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Grow Your Own Hybrid Seed Corn?
Tired of paying big bucks for hybrid seed corn? If so, maybe you should grow your own.
University of Missouri extension agronomist Leon McIntyre, Linneus, Mo., says you can grow your own hybrids and do it for less.
Before joining the University, McIntyre worked several years for different seed companies in various jobs from research to seed production. He says producing seed corn requires an understanding of basic genetics, but there are no magic tricks involved and, if you plan well, no reason for surprises. "The seed corn companies have turned seed production into such a secretive process that most corn growers have been convinced that producing seed corn is too difficult to do yourself. It does require planning and attention to details, but you don't have to be a geneticist or genetic engineer to grow your own hybrid seed," he insists.
To do it yourself, you need to do everything the seed companies do including selection of inbred parents, properly isolating and managing seed fields, and finally, careful, gentle harvesting and storage of the seed produced.
McIntyre says a good place to learn about corn inbreds available for parent seed is to read an Iowa Agricultural Experiment Station publication called "2000 Iowa Experimental Corn Trials," by A. R. Hallauer, K.R. Lamkey, and P.R.White. You can download an electronic version (in PDF format) at http://corn2.agron.iastate.edu/data.html. Click on "2000 Single Cross Report." Reports dating back to 1996 are available.
"This information will help you decide what hybrid or hybrids will perform best for you," he says.
If you're within driving distance, McIntyre also recommends attending the Central Iowa Field Days, held annually near Ames Iowa. "There you can see first-hand the hybrids and inbred lines available from several foundation seed companies, Iowa State University, the Committee for Agricultural Development (CAD) and the USDA," McIntyre says. (Contact Del Koch, business manager and treasurer for CAD at 515 294-4166 for details.)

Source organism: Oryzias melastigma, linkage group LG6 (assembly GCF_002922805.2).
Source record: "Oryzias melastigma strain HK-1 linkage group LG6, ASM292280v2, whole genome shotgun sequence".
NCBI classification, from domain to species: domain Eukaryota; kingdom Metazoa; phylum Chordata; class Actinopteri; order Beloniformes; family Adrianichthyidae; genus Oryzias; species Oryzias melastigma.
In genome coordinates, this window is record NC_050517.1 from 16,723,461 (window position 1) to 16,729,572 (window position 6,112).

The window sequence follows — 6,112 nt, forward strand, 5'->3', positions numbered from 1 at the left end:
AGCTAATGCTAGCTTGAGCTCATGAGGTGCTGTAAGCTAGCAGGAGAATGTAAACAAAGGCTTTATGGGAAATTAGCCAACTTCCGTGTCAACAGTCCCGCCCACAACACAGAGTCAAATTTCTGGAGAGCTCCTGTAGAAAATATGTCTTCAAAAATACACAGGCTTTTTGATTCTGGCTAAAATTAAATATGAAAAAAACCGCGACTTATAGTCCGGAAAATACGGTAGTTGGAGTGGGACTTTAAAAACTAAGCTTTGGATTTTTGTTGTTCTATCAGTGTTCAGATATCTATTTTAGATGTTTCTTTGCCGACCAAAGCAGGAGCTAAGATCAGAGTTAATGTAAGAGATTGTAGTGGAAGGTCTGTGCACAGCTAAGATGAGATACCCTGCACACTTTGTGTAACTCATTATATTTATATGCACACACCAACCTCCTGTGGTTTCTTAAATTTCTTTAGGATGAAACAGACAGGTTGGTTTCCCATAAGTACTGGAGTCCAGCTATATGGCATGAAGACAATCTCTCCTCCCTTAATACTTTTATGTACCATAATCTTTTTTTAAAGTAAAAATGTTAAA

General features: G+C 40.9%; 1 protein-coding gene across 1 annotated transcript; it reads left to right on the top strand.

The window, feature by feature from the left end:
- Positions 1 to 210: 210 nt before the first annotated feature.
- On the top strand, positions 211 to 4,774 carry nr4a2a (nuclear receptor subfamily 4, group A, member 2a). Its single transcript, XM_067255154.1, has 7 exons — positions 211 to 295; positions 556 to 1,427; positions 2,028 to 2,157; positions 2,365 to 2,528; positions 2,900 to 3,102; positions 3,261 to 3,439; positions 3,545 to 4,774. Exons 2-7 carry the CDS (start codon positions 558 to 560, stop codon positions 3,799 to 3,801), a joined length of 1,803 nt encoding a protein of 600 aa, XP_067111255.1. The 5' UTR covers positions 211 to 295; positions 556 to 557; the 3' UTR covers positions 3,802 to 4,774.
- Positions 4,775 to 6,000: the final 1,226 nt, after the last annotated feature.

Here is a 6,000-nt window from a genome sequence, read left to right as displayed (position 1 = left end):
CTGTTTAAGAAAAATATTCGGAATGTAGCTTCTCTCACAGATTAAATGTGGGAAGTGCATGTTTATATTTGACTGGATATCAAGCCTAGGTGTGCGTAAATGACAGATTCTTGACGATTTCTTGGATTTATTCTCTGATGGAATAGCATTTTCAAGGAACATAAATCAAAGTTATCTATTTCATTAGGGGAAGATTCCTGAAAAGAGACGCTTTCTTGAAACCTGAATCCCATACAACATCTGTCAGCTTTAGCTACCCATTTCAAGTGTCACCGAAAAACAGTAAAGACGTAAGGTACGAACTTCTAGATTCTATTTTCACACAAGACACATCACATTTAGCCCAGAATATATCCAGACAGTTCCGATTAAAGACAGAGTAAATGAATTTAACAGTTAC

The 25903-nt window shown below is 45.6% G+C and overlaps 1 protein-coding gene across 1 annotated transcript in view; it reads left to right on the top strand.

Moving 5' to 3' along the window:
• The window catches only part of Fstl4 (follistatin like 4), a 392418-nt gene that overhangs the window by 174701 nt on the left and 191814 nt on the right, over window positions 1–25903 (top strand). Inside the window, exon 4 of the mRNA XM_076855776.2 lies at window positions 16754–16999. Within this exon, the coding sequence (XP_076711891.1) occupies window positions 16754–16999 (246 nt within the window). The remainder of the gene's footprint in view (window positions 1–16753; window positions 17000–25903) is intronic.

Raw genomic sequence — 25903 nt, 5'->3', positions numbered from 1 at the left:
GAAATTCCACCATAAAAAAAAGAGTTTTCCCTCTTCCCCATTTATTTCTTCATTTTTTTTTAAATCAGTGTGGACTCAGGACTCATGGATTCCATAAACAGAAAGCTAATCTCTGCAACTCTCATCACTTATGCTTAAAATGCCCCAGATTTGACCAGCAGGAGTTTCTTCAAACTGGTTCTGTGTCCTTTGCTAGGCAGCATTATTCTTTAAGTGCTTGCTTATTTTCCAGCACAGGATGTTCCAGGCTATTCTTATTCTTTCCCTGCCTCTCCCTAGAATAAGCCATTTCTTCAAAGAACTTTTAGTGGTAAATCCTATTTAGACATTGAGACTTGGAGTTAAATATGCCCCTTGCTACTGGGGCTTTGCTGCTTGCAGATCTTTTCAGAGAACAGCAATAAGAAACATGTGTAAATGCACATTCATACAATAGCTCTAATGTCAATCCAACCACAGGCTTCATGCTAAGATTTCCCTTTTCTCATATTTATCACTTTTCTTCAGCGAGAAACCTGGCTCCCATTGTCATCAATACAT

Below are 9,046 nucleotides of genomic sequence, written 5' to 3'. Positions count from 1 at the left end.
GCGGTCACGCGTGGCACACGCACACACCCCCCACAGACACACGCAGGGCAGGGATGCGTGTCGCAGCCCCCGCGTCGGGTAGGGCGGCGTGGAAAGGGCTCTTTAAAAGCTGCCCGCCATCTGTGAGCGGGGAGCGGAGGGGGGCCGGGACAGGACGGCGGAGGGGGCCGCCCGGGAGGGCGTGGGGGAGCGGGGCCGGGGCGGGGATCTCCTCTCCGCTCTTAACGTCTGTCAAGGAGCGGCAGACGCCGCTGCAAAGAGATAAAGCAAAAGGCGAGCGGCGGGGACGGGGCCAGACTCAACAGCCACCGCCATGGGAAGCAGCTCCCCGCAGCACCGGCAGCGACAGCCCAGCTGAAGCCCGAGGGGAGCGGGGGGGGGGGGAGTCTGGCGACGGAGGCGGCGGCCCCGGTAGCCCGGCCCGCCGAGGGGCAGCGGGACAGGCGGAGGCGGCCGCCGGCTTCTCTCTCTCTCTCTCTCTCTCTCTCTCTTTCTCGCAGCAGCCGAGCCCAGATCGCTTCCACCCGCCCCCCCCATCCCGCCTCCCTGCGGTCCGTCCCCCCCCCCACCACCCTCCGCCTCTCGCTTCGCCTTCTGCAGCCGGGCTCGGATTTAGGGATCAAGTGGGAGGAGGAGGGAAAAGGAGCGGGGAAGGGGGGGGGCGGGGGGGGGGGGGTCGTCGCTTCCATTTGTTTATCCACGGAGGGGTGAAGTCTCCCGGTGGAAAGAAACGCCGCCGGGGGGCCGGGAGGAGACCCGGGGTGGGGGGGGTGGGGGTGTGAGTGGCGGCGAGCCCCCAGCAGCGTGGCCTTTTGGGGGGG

Check around for foundation seed companies that will sell seed of corn inbred lines to individuals. You'll probably have to sign a licensing agreement that says you will only use the seed for your own use. And a licensing fee may be required for privately owned inbreds.
"If you look around, you should be able to find inbreds that, when crossed, will make a hybrid with the traits and yield potential you need," he says. "You won't be able to buy inbreds with Roundup Ready, Liberty Link, or Bt genes, but there are some very good public inbreds with high tolerance to corn borer and even to rootworms."
Locating a source or sources of parent lines is just the start.
Here are a few of the things you'll need to consider:
Fields must be properly isolated so stray pollen doesn't contaminate your seed.
More tillage may be needed, since inbreds used as parents are normally weak emergers.
Weed and insect control need to be topnotch.
You'll need to monitor fields carefully at flowering time, and female rows (the plants from which you'll harvest your seed) must be detasseled.
Watch for boring and ear-feeding insects. While usually not significant in commercial corn fields, these can destroy a seed crop.
Harvest and handling of the seed crop needs to be done carefully, although McIntyre says you can probably harvest with a combine if you set it properly and go slow.
Germination should be good if you've done a good job of harvesting the seed, but a germination test is a good idea so you can make other plans if your home-grown seed doesn't pan out.
If you've done everything right, you'll end up with seed that's as good in quality as any you can buy. McIntyre figures that even if you need extra insecticide for corn borer control and you spend extra on cleaning and germination testing, you'll still have your seed for $35 a bushel or less, and that includes your labor and land costs. If you did your homework and selected the right parents, your hybrid will yield with the best of them, McIntyre believes.
Contact: FAR


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2001 - Volume #25, Issue #5